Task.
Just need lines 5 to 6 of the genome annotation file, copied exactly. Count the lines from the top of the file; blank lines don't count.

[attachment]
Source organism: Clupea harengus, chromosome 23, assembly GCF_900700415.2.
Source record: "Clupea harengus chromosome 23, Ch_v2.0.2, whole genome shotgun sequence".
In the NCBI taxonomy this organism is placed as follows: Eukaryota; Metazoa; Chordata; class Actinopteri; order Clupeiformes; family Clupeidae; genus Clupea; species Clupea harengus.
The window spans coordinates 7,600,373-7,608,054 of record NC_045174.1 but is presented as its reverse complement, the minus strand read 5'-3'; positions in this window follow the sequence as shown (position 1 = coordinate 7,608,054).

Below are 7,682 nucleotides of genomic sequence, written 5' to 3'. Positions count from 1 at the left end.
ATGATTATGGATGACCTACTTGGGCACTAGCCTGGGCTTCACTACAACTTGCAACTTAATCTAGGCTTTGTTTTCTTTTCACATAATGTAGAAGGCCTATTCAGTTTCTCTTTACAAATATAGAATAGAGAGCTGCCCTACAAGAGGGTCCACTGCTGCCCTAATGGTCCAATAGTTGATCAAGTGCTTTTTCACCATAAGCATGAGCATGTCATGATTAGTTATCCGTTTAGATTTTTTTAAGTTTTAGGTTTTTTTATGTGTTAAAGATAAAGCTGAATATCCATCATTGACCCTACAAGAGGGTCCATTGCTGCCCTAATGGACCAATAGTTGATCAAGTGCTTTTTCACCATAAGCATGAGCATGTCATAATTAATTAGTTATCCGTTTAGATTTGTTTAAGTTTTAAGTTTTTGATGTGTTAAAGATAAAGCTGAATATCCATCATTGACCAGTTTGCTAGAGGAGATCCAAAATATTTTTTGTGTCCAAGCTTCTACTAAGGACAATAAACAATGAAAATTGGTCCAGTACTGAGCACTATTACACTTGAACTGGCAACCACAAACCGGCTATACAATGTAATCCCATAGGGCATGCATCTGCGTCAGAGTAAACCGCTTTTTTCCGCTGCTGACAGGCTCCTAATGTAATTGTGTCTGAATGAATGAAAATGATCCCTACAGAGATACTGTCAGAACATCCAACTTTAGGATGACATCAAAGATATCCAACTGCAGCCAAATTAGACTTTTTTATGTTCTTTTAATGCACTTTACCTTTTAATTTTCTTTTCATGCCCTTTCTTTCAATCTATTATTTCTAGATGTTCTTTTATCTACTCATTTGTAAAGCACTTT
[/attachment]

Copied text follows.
Below are 7,682 nucleotides of genomic sequence, written 5' to 3'. Positions count from 1 at the left end.
ATGATTATGGATGACCTACTTGGGCACTAGCCTGGGCTTCACTACAACTTGCAACTTAATCTAGGCTTTGTTTTCTTTTCACATAATGTAGAAGGCCTATTCAGTTTCTCTTTACAAATATAGAATAGAGAGCTGCCCTACAAGAGGGTCCACTGCTGCCCTAATGGTCCAATAGTTGATCAAGTGCTTTTTCACCATAAGCATGAGCATGTCATGATTAGTTATCCGTTTAGATTTTTTTAAGTTTTAGGTTTTTTTATGTGTTAAAGATAAAGCTGAATATCCATCATTGACCCTACAAGAGGGTCCATTGCTGCCCTAATGGACCAATAGTTGATCAAGTGCTTTTTCACCATAAGCATGAGCATGTCATAATTAATTAGTTATCCGTTTAGATTTGTTTAAGTTTTAAGTTTTTGATGTGTTAAAGATAAAGCTGAATATCCATCATTGACCAGTTTGCTAGAGGAGATCCAAAATATTTTTTGTGTCCAAGCTTCTACTAAGGACAATAAACAATGAAAATTGGTCCAGTACTGAGCACTATTACACTTGAACTGGCAACCACAAACCGGCTATACAATGTAATCCCATAGGGCATGCATCTGCGTCAGAGTAAACCGCTTTTTTCCGCTGCTGACAGGCTCCTAATGTAATTGTGTCTGAATGAATGAAAATGATCCCTACAGAGATACTGTCAGAACATCCAACTTTAGGATGACATCAAAGATATCCAACTGCAGCCAAATTAGACTTTTTTATGTTCTTTTAATGCACTTTACCTTTTAATTTTCTTTTCATGCCCTTTCTTTCAATCTATTATTTCTAGATGTTCTTTTATCTACTCATTTGTAAAGCACTTT